Category Archives: jamon

Tapa of the Week #14 – Octopus – Pulpo a la Gallega

Pulpo a la gallega
One of the more difficult dishes for me to convince visitors to Spain to try is octopus. I have given many tapas tours and it’s a rare occasion that someone says “YES, I’d love to try octopus!” Maybe its the texture, maybe its the shape, maybe because its not chicken, but I suppose its fine if people don’t want to take the chance and actually have to feel the shape of a sucker on their tongue. It means more for the rest of us! Octopus are caught off the north and east coasts of Spain, and although they are diminishing in numers they are still an important component of the Galician diet, and one of the most popular dishes in Galician restaurants. Both pictures are examples of “Pulpo a la Gallega” – Galician style octopus. The octopus is boiled and served with boiled potatoes and sprinkled with olive oil, paprika and sea salt.

Pulpo a la gallega

In Madrid, there are several places to try octopus. Usually you can’t go wrong at a Galician or Asturian restaurant. Around the Plaza Mayor octopus is usually present on the menu but I find those places to be expensive for the quality of food generally served.

One of my favorite Galician restaurants in Madrid is Maceiras on Calle Huertas. I like its informality, wooden chairs and tables, handwritten menus, the sounds of Galician, Celtic influenced music, and even the gruff yet efficient wait staff. Don’t expect lots of smiles, patience or overt friendliness, but they are quick. The food is simple, traditional, inexpensive and most importantly, good! There is a nice selection of red and white Galician wines which you will drink in the traditional way, in white ceramic bowls. The decoration with nets, barrels, reminds you of the rural fishing communities found in Galicia. Notice the “Nunca Mais” flag on the wall and at the back the sign that warns “NO hay Coca-cola” – There is no Coke. So don’t ask. No problem, we will settle for a nice Albariño. As far as food, besides the pulpo, try the clams, mussles, empanadas, pimientos de padron, Galician sheeps-milk cheeses, patatas bravas. Finish your meal with an almond cake which tastes just like a Galician grandmother would make, the “Tarta de Santiago.”

Maceiras Restaurant

Maceiras is immensely popular so if you go for dinner on a weekend do not even think of arriving after 9pm unless you don’t mind waiting over an hour for a table. There is a waiting list, but no pre-reservations are accepted.

Maceiras in Calle de las Huertas, 66 and around the corner on Calle Jesus.
Huertas is a popular street with several bars so you won’t have to look far to find some nightlife. Its not far from the Prado Museum, and just a few blocks downhill from the outdoor caf’és and bars of Plaza Santa Ana.

Address: Calle de las Huertas 66, 28014 Madrid, Spain – +34 914 295 818

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Filed under Food, jamon, Madrid, Restaurants, Spain

Tapa of the Week #13 – Lomo from Guijuelo, Salamanca

Lomo Embuchado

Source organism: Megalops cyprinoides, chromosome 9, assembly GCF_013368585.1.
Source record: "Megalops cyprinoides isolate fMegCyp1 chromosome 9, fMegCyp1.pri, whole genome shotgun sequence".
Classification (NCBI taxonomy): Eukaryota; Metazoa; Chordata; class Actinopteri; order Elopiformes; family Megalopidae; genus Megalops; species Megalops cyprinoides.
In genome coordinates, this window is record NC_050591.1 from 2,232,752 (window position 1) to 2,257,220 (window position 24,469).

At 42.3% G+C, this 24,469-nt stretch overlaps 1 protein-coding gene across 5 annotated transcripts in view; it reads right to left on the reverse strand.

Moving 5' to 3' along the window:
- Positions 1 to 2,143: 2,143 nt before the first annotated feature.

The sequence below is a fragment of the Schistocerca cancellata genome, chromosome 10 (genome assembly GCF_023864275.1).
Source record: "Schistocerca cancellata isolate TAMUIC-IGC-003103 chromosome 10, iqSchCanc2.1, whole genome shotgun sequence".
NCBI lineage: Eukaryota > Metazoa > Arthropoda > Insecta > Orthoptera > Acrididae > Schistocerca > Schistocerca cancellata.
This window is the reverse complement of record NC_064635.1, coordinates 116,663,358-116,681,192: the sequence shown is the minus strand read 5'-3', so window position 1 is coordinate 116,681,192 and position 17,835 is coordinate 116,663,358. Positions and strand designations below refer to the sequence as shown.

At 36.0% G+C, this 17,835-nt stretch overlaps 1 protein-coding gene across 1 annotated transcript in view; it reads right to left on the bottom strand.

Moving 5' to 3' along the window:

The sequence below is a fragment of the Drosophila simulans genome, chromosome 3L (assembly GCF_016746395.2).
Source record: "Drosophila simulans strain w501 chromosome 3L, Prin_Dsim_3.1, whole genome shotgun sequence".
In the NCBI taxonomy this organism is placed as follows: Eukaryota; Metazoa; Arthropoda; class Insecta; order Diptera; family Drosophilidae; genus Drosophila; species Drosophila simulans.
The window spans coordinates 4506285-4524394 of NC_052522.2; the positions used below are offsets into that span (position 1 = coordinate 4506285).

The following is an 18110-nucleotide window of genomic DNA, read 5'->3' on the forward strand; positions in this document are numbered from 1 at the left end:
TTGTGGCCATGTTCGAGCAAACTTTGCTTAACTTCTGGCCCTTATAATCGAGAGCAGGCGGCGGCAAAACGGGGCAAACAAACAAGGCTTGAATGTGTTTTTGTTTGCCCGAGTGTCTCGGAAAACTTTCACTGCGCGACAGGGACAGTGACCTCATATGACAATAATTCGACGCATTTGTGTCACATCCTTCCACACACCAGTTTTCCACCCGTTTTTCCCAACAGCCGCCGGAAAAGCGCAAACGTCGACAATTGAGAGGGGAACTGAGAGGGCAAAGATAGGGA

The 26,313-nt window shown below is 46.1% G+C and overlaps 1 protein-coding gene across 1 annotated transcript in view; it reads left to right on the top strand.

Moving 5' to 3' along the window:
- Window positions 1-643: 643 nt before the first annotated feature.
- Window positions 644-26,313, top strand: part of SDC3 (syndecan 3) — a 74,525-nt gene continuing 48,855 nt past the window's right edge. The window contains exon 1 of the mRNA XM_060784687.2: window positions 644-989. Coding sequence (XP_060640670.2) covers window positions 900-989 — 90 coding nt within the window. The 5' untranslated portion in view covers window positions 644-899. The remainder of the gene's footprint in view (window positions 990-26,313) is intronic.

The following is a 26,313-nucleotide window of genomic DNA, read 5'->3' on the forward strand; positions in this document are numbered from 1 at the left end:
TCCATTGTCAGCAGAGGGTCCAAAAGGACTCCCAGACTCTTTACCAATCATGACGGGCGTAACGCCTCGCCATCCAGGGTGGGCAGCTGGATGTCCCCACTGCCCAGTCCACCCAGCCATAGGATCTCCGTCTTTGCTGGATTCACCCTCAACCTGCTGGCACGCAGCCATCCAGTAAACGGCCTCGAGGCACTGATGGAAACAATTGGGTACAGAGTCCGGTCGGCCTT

One my favorite “embutidos” or cured meats in Spain is Lomo Embuchado, or cured pork loin. Don’t tell anyone but I like lomo almost more than cured iberian ham, or jamon. If I have both sitting in front of me the lomo dissappears a bit faster.  A few months ago when I was with my boyfriend visiting his parents in northern Spain they served lomo along with an apertif before lunch. They announced that this “lomo” was from the Denominacion de Origin of Guijuelo, which is acclaimed around the world for its highest of quality Iberian hams. The lomo was exquisite, and as I enjoyed the compelx flavors of this beautifully marbled iberian lomo I soon managed to have everyone laughing at me when I attempted to pronounce Guijuelo. Its supposed to be “Gee-HWAY-low” but I forgot that and said something like “Gwee-hell-ow”. You try it!  I am constantly reminded of this slip and my good-natured Spanish family has now taken to prouncing it my way. They have made such a joke of it, now I sometimes forget which way was right. But least I know what to look for at the market!

Guijuelo, known locally as the “cradle of Iberian ham,” is a town of around 10,000 people, located in the southeast of the province of Salamanca, about 3 hours west of Madrid. It is the center of the Denminacion de Origen of Guijuelo and its producers are prize winners known for their excellent quality and the artisinal nature in which the hams are produced. At one thousand meters above sea level, the climate is optimal for the curing of hams during the cold winters and mild summers. Guijuelo’s most famous resident producer, Joselito, who has recieved nothing but the highest of worldwide critical acclaim, simply announces that their hams are “The Best Jamon in the World.” Try it and you will most likely agree. Austrialians can now rejoice for it has been announced that Joselito hams have received approval for import. I have not been able to find any information about the current status of if any Guijuelo hams are avaliable in the US. (might be a good time to make a trip to Spain!)

If you visit the town of Guijuelo one of my Madrileno friends highly recommends eating at an award-winning Guijuelo restaurant, La Barbacoa de la Amistad. The logo, a friendly pig with the body of a prawn, claims that you will be served the best “seafood” from the pigsty.

Barbacoa La Amistad / Calle Tedo de la Feria, 8 / Guijuelo (Salamanca) 37770/ Tel. 923580402 / GPS coordinates +40° 33′ 35.87″, -5° 39′ 59.69″

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Filed under cured meats, Food, Guijuelo, Ham, jamon, lomo, Spain, Tapas